Job growth for addiction counselors

The substance abuse counseling field is expected to so grow so quickly that O*Net OnLine officially recognizes it as a "bright outlook" occupation. The BLS projects that employment of substance abuse counselors will grow by 31 percent nationally between 2012 and 2022, much faster than most other occupations and nearly triple the national average of 11 percent for all jobs. There are several reasons for this growth. More people are seeking treatment as addiction issues become more widely known and less stigmatized. Also, an overburdened criminal justice system is more likely to send drug offenders to treatment rather than jail. Of course, demand is stronger in some states than others. Using both federal and state-provided employment information, Projections Central estimates that employment of addiction counselors will grow the fastest in the following states between 2010 and 2020:

  • Utah: 34.4%
  • Colorado: 33.3%
  • Indiana: 29.1%

Note that no matter where they practice, addiction counselors must be properly trained. By investing in the right education, candidates can improve their job prospects dramatically, especially in states or settings that require advanced degrees or licensure.

Addiction counselor salaries

It can be difficult to predict how much an addiction counselor will earn since so many factors drive salaries. Generally speaking, however, the BLS reported a median national addiction counselor salary of $38,620 in 2013. The middle 50 percent earned between $30,890 and $48,810, and the top 10 percent in excess of $60,160. Earnings can vary from one state or region to the next, however. With this in mind, the BLS reported that the following states reported the highest mean substance abuse counselor salaries that same year:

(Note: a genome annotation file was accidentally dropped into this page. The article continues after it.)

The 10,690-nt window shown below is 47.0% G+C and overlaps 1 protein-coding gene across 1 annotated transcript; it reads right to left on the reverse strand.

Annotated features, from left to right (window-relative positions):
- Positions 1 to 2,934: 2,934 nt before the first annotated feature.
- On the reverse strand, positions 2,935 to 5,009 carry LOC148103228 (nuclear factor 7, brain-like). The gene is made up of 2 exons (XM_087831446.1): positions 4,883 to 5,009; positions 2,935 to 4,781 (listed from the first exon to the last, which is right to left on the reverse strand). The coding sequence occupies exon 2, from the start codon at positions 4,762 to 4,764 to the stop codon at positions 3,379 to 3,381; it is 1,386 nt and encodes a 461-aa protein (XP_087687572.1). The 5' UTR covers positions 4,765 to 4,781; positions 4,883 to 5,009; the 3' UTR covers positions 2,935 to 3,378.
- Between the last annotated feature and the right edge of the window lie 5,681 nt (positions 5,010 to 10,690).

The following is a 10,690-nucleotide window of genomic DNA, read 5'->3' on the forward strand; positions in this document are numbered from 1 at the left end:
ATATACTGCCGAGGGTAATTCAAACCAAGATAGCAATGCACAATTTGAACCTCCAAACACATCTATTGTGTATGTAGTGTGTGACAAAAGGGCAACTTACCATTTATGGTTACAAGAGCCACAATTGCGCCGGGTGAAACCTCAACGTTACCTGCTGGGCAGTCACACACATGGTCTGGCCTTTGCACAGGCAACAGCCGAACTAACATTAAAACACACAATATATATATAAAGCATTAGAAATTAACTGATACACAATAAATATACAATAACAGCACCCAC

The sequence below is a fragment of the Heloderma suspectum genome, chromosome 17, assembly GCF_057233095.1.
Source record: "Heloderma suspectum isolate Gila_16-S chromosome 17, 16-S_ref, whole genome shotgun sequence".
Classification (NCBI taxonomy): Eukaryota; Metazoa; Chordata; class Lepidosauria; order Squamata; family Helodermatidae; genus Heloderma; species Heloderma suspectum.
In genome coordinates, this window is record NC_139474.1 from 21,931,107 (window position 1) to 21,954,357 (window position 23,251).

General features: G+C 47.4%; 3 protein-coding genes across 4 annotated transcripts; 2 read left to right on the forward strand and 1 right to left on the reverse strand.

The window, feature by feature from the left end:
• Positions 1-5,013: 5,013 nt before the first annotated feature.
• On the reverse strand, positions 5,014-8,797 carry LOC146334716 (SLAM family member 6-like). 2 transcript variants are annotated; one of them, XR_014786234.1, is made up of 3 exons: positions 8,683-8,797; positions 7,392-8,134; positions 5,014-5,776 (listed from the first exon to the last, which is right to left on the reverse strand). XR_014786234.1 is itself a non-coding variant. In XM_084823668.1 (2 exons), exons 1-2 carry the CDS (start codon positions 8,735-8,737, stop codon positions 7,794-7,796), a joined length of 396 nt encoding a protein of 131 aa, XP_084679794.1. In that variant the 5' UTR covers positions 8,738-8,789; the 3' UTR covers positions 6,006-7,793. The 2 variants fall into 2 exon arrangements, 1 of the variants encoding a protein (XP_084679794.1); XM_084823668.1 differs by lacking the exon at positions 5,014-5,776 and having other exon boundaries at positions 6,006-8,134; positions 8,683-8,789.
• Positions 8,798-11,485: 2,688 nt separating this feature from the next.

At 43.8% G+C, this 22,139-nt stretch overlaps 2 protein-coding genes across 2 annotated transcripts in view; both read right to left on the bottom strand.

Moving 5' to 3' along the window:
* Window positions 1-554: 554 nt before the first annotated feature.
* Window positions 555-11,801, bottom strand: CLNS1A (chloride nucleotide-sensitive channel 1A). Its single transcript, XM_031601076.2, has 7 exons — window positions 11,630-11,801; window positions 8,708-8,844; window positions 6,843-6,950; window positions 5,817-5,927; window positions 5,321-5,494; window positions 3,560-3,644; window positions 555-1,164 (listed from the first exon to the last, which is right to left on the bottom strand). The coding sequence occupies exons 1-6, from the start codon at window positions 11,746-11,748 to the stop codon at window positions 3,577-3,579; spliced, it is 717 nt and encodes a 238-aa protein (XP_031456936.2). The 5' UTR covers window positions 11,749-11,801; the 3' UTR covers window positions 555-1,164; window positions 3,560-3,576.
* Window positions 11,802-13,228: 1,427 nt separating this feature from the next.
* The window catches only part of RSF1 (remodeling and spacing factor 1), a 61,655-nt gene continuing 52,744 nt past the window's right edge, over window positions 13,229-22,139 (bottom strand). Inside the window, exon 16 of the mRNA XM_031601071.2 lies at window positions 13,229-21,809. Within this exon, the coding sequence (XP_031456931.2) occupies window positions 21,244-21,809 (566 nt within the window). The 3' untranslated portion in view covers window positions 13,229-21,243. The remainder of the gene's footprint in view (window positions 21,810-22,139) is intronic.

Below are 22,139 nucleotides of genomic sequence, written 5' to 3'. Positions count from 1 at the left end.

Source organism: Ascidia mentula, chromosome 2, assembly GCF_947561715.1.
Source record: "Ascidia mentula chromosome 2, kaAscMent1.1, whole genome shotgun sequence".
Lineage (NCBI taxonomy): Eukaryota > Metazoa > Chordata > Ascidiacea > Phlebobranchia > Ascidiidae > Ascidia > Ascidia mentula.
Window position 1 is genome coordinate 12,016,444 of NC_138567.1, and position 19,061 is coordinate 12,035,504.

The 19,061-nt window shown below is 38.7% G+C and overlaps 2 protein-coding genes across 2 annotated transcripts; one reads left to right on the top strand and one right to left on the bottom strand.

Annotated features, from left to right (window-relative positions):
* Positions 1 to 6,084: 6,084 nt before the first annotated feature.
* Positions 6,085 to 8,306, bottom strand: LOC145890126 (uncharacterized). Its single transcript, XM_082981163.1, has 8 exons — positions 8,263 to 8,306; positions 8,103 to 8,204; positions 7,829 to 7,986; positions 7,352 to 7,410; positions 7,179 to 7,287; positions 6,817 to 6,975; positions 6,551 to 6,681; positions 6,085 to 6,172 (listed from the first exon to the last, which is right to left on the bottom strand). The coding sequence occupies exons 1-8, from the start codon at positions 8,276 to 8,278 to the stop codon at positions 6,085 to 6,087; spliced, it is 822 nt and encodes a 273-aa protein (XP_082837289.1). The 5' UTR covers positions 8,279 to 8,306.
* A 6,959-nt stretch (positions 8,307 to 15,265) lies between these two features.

• Michigan: $50,890
  • Utah: $49,760
  • New Jersey: $49,460

Likewise, the following metropolitan areas also reported the highest average addiction counselor salaries in 2013:

  • Lansing-East Lansing, Mich.: $66,970
  • Springfield, Mass.-Conn.: $55,560
  • State College, Pa.: $55,010

Perhaps the biggest factors influencing substance abuse counselors' salaries, however, are training and experience. While there no substitute for experience in the field, candidates who graduate from addiction counseling schools may have an edge over lesser-trained career competition, especially when those programs include clinical components that allow students to work with real patients. Prospective students can contact substance abuse counseling schools to learn more about their options.


Occupational Employment and Wages for Substance Abuse and Behavioral Disorder Counselors, Occupational Employment Statistics, Bureau of Labor Statistics, May 2013, http://www.bls.gov/oes/current/oes211011.htm

Substance Abuse and Behavioral Disorder Counselors, "Occupational Outlook Handbook, 2014-15 Edition," Bureau of Labor Statistics, Jan. 8, 2014, .bls.gov/ooh/community-and-social-service/substance-abuse-and-behavioral-disorder-counselors.htm

Long Term Occupational Projections for Biomedical Engineers, Projections Central, http://www.projectionscentral.com/Projections/LongTerm

Summary Report for: Substance Abuse and Behavioral Disorder Counselors, O*Net OnLine, http://www.onetonline.org/link/summary/21-1011.00